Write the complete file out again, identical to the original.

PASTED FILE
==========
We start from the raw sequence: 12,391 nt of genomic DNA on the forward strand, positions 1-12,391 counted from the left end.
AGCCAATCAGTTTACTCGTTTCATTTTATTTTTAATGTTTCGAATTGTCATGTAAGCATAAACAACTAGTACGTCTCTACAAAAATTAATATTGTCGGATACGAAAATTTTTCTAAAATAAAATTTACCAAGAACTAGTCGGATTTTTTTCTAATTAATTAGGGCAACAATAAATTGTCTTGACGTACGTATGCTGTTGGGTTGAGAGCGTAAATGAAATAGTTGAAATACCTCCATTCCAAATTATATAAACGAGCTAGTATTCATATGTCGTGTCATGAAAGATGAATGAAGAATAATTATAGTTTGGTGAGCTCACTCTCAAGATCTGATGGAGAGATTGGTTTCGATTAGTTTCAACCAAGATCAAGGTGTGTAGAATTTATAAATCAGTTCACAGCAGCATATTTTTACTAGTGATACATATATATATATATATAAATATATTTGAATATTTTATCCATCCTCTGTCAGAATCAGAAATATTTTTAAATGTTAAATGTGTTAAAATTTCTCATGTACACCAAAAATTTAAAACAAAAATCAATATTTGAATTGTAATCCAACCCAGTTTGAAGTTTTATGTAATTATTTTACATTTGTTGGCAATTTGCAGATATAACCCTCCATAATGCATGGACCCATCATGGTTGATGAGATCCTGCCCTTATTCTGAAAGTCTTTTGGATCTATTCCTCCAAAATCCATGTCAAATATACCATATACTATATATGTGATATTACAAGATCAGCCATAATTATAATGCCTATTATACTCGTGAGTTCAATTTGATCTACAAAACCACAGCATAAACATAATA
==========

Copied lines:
We start from the raw sequence: 12,391 nt of genomic DNA on the forward strand, positions 1-12,391 counted from the left end.
AGCCAATCAGTTTACTCGTTTCATTTTATTTTTAATGTTTCGAATTGTCATGTAAGCATAAACAACTAGTACGTCTCTACAAAAATTAATATTGTCGGATACGAAAATTTTTCTAAAATAAAATTTACCAAGAACTAGTCGGATTTTTTTCTAATTAATTAGGGCAACAATAAATTGTCTTGACGTACGTATGCTGTTGGGTTGAGAGCGTAAATGAAATAGTTGAAATACCTCCATTCCAAATTATATAAACGAGCTAGTATTCATATGTCGTGTCATGAAAGATGAATGAAGAATAATTATAGTTTGGTGAGCTCACTCTCAAGATCTGATGGAGAGATTGGTTTCGATTAGTTTCAACCAAGATCAAGGTGTGTAGAATTTATAAATCAGTTCACAGCAGCATATTTTTACTAGTGATACATATATATATATATATAAATATATTTGAATATTTTATCCATCCTCTGTCAGAATCAGAAATATTTTTAAATGTTAAATGTGTTAAAATTTCTCATGTACACCAAAAATTTAAAACAAAAATCAATATTTGAATTGTAATCCAACCCAGTTTGAAGTTTTATGTAATTATTTTACATTTGTTGGCAATTTGCAGATATAACCCTCCATAATGCATGGACCCATCATGGTTGATGAGATCCTGCCCTTATTCTGAAAGTCTTTTGGATCTATTCCTCCAAAATCCATGTCAAATATACCATATACTATATATGTGATATTACAAGATCAGCCATAATTATAATGCCTATTATACTCGTGAGTTCAATTTGATCTACAAAACCACAGCATAAACATAATA